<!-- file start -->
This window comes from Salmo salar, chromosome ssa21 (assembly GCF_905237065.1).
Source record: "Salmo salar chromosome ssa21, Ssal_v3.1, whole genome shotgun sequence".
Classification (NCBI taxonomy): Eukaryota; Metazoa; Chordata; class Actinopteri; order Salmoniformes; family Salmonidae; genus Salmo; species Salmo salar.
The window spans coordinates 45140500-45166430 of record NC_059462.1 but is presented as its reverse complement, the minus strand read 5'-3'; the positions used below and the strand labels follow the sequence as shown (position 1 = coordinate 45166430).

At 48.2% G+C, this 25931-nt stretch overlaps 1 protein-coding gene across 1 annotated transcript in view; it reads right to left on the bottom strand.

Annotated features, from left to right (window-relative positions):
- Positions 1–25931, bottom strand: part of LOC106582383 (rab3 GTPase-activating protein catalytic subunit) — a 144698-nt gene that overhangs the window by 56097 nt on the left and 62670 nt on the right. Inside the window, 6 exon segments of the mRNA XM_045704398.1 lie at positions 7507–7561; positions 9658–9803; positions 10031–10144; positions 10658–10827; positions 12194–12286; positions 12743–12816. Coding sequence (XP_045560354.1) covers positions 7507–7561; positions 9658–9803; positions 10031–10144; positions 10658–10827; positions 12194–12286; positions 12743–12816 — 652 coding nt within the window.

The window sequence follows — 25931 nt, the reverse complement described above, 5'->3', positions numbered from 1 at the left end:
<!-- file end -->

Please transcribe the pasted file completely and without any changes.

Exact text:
This window comes from Salmo salar, chromosome ssa21 (assembly GCF_905237065.1).
Source record: "Salmo salar chromosome ssa21, Ssal_v3.1, whole genome shotgun sequence".
Classification (NCBI taxonomy): Eukaryota; Metazoa; Chordata; class Actinopteri; order Salmoniformes; family Salmonidae; genus Salmo; species Salmo salar.
The window spans coordinates 45140500-45166430 of record NC_059462.1 but is presented as its reverse complement, the minus strand read 5'-3'; the positions used below and the strand labels follow the sequence as shown (position 1 = coordinate 45166430).

At 48.2% G+C, this 25931-nt stretch overlaps 1 protein-coding gene across 1 annotated transcript in view; it reads right to left on the bottom strand.

Annotated features, from left to right (window-relative positions):
- Positions 1–25931, bottom strand: part of LOC106582383 (rab3 GTPase-activating protein catalytic subunit) — a 144698-nt gene that overhangs the window by 56097 nt on the left and 62670 nt on the right. Inside the window, 6 exon segments of the mRNA XM_045704398.1 lie at positions 7507–7561; positions 9658–9803; positions 10031–10144; positions 10658–10827; positions 12194–12286; positions 12743–12816. Coding sequence (XP_045560354.1) covers positions 7507–7561; positions 9658–9803; positions 10031–10144; positions 10658–10827; positions 12194–12286; positions 12743–12816 — 652 coding nt within the window.

The window sequence follows — 25931 nt, the reverse complement described above, 5'->3', positions numbered from 1 at the left end: